The church, as existing, has some peculiarities. It is one foot wider at the east end than at the west end, and the east wall is remarkably out of square, the south wall being about two feet longer than the north one. The chancel has, in consequence, the appearance of inclining to the north side. This is, however, no unusual occurrence in old churches of the time. I well remember when more than thirty years ago we commenced to restore the east end of St. Mary’s Cathedral, Limerick, we found a similar irregularity.
Mr. Drew thinks that there are good grounds for conjecture that in old times the church was disposed of as follows :—The present nave may have contained the chantry of St. Katharine; the south aisle the chantry of St. Mary; where the present chancel stands, the chantry of the Hoiy Trinity. He notes that in some alterations made some years ago, the present vicar and he traced the remnants of some cut-stone arch dressings, very decayed and honeycombed, indicating a chancel arch or opening of some kind
On the other hand, I would draw your attention. to the distinct traces of an old arch in the north wall, about half way down
I would especially direct your attention to the two ancient window openings on the north side of the church. You may observe in each the moulded arches enriched with “nail-head” ornament. One window has been restored under the careful superintendence of Mr. Drew as a memorial to the late Earl of Mayo. “ Fragments though these be,” to quote the words of Mr. Drew, “ the old dressings of the jambs fix a period and point a history. Their probable date, within twenty or thirty years, would be at once pronounced by a skilful observer. There is a characteristic peculiarity in the mouldings of the capitals which connects them with the builders of the choir of Christ Church Cathedral in Dublin.
The east window has been designed in strict accordance with these ancient relics by Mr. Drew. It is a memorial to the late Rev. Walter de Burgh, for twenty-nine years vicar of the parish
We must not leave the interior of the church without giving our attention to the ancient font, the basin or upper portion of which, Mr. Drew considers, held. its place in an older edifice than the present church. He ascribes it to the eleventh century. When my uncle first came here lie found it lying out in the churchyard. He brought it into the church, where for many years it rested on props of turned wood. It has been judiciously restored, under the auspices of Mr. Drew, by T. J. de Burgh, Esq., of Oldtown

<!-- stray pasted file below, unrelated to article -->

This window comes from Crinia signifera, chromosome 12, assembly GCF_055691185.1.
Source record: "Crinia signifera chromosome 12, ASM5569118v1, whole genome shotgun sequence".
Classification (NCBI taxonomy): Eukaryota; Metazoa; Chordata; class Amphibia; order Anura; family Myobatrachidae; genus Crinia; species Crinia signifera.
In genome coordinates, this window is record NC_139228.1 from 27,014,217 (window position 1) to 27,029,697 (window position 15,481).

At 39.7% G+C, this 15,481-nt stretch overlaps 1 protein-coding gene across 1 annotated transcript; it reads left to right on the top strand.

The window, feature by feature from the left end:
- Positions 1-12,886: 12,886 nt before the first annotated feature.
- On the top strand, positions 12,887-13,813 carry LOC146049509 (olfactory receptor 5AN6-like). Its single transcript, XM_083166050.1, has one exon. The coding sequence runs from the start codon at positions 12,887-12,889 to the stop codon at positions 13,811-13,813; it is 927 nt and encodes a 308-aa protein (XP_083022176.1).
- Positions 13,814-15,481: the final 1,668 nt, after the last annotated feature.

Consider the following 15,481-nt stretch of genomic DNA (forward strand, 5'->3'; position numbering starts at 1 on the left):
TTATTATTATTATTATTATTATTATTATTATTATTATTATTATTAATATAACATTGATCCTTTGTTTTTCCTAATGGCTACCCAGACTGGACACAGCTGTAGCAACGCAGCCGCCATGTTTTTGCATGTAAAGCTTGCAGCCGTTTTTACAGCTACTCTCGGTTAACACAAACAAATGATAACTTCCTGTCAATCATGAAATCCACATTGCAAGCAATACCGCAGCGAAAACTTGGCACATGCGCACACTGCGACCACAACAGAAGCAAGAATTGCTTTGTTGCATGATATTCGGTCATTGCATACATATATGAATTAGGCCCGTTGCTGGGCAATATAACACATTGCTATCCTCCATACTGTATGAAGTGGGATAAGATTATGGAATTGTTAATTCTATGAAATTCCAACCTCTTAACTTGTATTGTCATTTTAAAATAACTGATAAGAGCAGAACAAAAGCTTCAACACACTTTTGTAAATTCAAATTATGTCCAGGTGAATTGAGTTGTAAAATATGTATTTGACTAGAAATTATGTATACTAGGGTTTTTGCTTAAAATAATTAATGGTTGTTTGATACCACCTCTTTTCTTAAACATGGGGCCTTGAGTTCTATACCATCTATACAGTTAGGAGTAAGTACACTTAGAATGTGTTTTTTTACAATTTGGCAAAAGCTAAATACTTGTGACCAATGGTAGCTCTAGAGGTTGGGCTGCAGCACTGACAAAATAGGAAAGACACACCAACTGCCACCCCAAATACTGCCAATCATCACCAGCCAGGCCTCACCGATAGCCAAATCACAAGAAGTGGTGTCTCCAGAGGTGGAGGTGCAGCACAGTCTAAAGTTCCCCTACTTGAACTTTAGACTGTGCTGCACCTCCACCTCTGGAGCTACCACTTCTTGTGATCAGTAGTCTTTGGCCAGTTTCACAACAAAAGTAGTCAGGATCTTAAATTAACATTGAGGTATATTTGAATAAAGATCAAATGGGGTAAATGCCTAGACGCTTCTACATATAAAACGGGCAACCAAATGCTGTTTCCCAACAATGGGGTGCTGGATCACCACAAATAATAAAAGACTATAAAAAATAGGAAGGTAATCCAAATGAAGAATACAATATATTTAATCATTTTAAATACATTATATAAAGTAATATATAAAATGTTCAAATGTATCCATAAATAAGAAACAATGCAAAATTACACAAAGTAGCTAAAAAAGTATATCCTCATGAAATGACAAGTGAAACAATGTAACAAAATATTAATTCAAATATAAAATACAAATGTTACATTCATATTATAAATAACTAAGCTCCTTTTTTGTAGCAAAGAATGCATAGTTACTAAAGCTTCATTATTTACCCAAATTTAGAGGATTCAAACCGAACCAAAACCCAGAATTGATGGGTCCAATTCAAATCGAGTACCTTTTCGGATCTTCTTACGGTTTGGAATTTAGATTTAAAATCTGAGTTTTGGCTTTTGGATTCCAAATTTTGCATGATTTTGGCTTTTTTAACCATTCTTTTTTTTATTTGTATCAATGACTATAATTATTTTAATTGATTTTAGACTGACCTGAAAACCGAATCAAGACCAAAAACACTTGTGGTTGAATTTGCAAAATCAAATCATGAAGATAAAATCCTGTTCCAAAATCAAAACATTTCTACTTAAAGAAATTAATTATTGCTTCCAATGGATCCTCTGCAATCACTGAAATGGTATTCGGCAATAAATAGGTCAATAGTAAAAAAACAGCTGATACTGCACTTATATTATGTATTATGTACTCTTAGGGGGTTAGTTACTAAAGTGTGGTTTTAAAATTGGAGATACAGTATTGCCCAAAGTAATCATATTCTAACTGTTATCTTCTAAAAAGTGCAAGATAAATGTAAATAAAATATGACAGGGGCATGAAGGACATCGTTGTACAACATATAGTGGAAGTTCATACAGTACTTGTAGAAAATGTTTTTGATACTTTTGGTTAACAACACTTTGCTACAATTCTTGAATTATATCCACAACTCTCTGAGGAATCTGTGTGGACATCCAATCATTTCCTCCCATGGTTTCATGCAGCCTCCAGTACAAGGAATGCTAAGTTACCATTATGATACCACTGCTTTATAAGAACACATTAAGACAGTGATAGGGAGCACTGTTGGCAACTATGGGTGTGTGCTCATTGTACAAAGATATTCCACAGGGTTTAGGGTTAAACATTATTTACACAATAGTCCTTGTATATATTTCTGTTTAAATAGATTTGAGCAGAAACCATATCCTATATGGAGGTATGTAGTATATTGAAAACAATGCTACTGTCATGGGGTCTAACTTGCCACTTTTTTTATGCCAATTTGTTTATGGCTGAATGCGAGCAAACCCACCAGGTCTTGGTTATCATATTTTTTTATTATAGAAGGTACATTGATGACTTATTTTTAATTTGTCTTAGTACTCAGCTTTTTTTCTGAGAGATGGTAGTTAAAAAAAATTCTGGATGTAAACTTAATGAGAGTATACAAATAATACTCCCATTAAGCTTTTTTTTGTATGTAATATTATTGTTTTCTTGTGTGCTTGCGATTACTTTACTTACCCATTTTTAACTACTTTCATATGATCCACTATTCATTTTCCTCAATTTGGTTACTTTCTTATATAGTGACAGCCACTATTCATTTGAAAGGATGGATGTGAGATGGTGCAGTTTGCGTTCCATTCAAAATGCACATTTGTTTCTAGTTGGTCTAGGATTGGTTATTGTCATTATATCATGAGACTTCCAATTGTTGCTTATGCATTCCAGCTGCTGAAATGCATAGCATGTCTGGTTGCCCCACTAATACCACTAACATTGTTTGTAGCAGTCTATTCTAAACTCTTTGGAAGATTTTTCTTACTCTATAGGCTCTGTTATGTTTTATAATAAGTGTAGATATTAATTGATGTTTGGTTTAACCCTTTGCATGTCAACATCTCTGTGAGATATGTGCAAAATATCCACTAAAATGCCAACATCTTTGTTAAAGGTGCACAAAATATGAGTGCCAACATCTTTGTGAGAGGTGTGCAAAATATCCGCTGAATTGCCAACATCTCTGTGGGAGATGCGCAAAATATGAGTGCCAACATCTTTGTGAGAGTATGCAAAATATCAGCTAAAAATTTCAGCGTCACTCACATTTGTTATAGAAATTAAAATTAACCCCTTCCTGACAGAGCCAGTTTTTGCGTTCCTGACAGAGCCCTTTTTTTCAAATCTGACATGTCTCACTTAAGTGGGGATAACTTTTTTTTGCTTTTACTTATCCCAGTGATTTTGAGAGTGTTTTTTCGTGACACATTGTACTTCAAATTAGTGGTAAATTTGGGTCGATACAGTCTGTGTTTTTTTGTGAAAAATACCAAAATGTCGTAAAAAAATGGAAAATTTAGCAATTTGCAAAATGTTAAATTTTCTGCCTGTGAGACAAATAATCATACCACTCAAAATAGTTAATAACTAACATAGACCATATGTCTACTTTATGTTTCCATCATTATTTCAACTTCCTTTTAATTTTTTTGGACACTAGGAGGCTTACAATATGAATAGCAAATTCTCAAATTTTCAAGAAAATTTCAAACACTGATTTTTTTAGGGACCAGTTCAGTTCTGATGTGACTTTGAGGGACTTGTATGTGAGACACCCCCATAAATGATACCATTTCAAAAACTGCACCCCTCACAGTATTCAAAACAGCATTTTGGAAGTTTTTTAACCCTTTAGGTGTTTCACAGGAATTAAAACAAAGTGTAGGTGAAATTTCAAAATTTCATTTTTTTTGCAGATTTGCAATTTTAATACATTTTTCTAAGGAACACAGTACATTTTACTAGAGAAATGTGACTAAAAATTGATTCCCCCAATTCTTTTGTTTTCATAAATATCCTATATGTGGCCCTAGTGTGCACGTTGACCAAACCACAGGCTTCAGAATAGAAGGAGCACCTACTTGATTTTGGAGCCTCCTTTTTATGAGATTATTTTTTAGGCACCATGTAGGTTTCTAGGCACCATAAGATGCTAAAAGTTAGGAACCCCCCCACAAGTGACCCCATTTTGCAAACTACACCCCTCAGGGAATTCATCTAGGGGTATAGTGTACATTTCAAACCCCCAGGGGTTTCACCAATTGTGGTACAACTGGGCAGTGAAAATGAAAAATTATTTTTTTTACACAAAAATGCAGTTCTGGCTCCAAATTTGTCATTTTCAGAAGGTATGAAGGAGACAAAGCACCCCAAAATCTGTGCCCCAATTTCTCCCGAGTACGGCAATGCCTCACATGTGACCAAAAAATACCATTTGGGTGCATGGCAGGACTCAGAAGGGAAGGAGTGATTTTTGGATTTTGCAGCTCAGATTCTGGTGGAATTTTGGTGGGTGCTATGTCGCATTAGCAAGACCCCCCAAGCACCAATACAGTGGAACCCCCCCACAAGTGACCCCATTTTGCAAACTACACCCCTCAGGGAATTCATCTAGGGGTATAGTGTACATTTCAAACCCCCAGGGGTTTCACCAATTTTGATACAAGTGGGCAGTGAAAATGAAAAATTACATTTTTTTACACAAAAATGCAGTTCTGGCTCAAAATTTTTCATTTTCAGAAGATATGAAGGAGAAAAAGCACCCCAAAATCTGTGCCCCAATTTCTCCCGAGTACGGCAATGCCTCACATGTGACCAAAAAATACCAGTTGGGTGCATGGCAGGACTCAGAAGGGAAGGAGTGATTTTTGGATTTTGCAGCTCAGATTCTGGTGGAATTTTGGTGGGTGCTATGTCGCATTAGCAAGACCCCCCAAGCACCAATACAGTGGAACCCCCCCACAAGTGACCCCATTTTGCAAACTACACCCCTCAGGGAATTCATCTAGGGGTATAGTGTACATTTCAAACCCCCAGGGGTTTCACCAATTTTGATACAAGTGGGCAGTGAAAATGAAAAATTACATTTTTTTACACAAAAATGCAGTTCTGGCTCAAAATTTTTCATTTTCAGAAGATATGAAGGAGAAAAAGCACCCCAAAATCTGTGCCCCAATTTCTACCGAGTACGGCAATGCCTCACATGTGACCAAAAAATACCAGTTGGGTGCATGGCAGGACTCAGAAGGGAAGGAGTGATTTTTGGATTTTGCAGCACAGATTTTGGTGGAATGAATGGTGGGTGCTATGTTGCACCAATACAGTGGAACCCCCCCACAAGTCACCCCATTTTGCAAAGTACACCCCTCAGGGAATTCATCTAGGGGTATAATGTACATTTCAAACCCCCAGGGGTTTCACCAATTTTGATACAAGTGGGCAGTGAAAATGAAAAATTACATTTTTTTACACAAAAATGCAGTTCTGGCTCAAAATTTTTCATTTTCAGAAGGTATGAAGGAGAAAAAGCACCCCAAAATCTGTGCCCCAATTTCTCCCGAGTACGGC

The ivy-clad tower, which looks so venerable, is in truth a modern addition, very little more than one hundred years old, as appears from an inscription on a marble entrance into the church –
“Ruinam inveni pyramidem reliqui.
I need not remind so learned assembly as the present that this is an ambitious adaptation of Augustus’ saying respecting the city of Rome –
“Lateritiam inveni, marnioream reliqui.
I suppose that the design was to crown the present tower when completed with a steeple, and “pyramidem ” represents the best Latin equivalent that could be found to “steeple.”
Alas ! that a more truthful inscription now would be –
“Ruinam inveni et ruinam reliqui.”
It is rather a curious coincidence that in the south transept of Chester Cathedral there is a large, black marble font, and on a slab on the wall close by there is the inscription –
“Lateritium hic olim invenit Baptisterium Infans Gulielmus Moreton Marmoreum Idem instituit Episcopus Kildarensis. Anno Dom., 1687 “
There is a fine old bell in the tower which bears the inscription –
“R.P.W.C., 1674. Os meum laudabit Dominum in ecclesia S. Davidis de Naas.”
The registers of the church go back as far “July the 10th, 1674.” Under the date Feb. 27th, 1690, the following curious entry occurs :-
“Two strangers buried, which were taken out of John Lawler’s house by the Rapparees, and cuppled together like dogs, and drowned in the Millpond at Sigenstowne; the said strangers were Englishmen.”
[ We hope in some future number of the Journal to give a plan of St. David’s Church; which unfortunately is not ready for insertion in this number. – Ed. ]